TNF Inhibitor Therapy for Psoriasis May Also Lower CVD Risk

Susan London

July 06, 2016

When used to treat psoriasis, agents that inhibit tumor necrosis factor (TNF) may have the added benefit of reducing the excess cardiovascular risk associated with this disease, according to an updated meta-analysis published online June 14 in Clinical Reviews in Allergy & Immunology.

The analysis of five studies and nearly 50,000 patients with psoriasis found that those treated with TNF inhibitors had a 42% lower risk (relative risk [RR], 0.58; 95% confidence interval [CI], 0.43 - 0.77; P < .001; I 2 = 66.2%) for cardiovascular disease events when compared with peers treated with topical agents or phototherapy, and a 33% lower risk (RR, 0.67; 95% CI, 0.52 - 0.88; P = .003; I 2 = 9.3%) when compared with peers treated with methotrexate.

"Given the clinical benefit, targeting systemic inflammation with TNF inhibitors could provide cardioprotective effect in patients with [psoriasis] and/or [psoriatic arthritis]," write the authors, led by Zheng-sheng Yang, from the Department of Dermatology, The First Hospital of Qinhuangdao, Hebei, China.

"Randomized clinical trials will need to be conducted to evaluate whether TNF inhibitors truly result in reduction of cardiac and cerebrovascular events," they add. "Efforts are necessary to decide if patients with moderate to severe psoriasis with or without psoriatic arthritis should be targeted for more intense goals for lipid control, as has been recommended for rheumatoid arthritis."

For the meta-analysis, the investigators performed a search of five databases (MEDLINE, EMBASE, Wanfang database, Cochrane Database, and Google Scholar) through December 31, 2015. Studies were eligible if they involved patients with psoriasis, with or without psoriatic arthritis, who received TNF inhibitors, and if they reported cardiovascular events.

The search identified five eligible studies having a total of 49,795 patients that were published between 2011 and 2015. Follow-up in the studies averaged 38 months.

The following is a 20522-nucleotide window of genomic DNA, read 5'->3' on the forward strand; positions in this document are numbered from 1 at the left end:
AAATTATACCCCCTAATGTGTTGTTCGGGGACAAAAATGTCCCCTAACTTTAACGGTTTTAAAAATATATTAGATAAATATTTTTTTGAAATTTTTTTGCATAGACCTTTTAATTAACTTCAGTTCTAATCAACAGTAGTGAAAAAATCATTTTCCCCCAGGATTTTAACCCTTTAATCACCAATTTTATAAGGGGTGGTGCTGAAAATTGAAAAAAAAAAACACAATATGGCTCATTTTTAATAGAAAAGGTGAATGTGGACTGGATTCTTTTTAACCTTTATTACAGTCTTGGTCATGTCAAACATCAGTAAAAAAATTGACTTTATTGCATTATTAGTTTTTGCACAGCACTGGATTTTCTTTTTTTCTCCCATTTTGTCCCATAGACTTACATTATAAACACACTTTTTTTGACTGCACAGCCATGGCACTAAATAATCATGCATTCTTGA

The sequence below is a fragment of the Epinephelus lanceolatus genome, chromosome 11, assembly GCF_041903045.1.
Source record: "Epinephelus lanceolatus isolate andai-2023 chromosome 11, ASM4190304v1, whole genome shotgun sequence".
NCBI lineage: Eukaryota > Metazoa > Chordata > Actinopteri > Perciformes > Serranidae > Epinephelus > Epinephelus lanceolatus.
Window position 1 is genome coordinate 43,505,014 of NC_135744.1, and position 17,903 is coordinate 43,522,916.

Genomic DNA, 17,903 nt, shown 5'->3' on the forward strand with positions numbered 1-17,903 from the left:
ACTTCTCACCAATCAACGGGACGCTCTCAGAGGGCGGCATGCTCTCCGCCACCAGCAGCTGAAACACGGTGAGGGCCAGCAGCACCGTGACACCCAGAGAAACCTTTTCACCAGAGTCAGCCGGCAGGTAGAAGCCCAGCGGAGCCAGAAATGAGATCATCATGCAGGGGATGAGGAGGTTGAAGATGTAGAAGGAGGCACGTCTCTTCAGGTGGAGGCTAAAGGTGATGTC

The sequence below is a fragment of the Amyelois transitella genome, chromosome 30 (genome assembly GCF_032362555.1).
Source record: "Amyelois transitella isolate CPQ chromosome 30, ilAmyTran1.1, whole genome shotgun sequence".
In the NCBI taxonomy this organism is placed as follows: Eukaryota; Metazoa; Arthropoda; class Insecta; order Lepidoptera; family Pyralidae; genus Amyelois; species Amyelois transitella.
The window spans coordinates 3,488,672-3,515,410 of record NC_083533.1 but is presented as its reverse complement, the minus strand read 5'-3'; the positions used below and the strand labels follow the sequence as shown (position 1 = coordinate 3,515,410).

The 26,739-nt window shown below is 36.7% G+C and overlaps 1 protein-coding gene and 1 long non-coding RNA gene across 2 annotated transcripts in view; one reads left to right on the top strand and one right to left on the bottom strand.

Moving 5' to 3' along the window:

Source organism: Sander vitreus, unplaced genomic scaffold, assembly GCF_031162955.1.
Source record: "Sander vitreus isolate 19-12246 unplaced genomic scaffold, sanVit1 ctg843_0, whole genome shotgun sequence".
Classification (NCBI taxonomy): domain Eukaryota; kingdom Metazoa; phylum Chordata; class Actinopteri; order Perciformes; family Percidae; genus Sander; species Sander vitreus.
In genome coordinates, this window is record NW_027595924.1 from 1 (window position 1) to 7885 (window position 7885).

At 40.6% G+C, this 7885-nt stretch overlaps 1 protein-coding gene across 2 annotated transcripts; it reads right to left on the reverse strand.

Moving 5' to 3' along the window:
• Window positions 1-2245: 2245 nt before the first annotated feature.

Compared with peers given topical agents or phototherapy, patients given TNF inhibitors had a reduced risk for cardiovascular events — a composite of death from any cause, myocardial infarction, and stroke (RR, 0.58; 95% CI, 0.43 - 0.77; P < .001; I 2 = 66.2%) — according to the study results. Similarly, compared with peers given methotrexate, patients given TNF inhibitors had a lower risk for these events (RR, 0.67; 95% CI, 0.52 - 0.88; P = .003; I 2 = 9.3%).

In analyses looking at individual components of the composite outcome, TNF inhibitors were also associated with a reduced risk for myocardial infarction relative to both topical agents or phototherapy (RR, 0.73; 95% CI, 0.59 - 0.90; P = .003; I 2 = 56.2%) and methotrexate (RR, 0.65; 95% CI, 0.48 - 0.89; P = .007; I 2 = 0.0%).

Findings were similar in subgroup analyses that excluded individual studies one at a time and that considered different anti-inflammatory regimens individually.

The meta-analysis stands out from previous ones because of its size and assessment of long-term follow-up, according to the researchers. In addition, previous meta-analyses have largely assessed TNF inhibitors as used in combination with methotrexate.

At the same time, the meta-analysis is limited by heterogeneity of data, differences in patient populations and treatment strategies across studies, and missing information on potential confounders, such as comorbid diabetes, dyslipidemia, and blood pressure, they acknowledge.

The authors have disclosed no relevant financial relationships.

Clinic Rev Allerg Immunol. Published online June 14, 2016. Abstract

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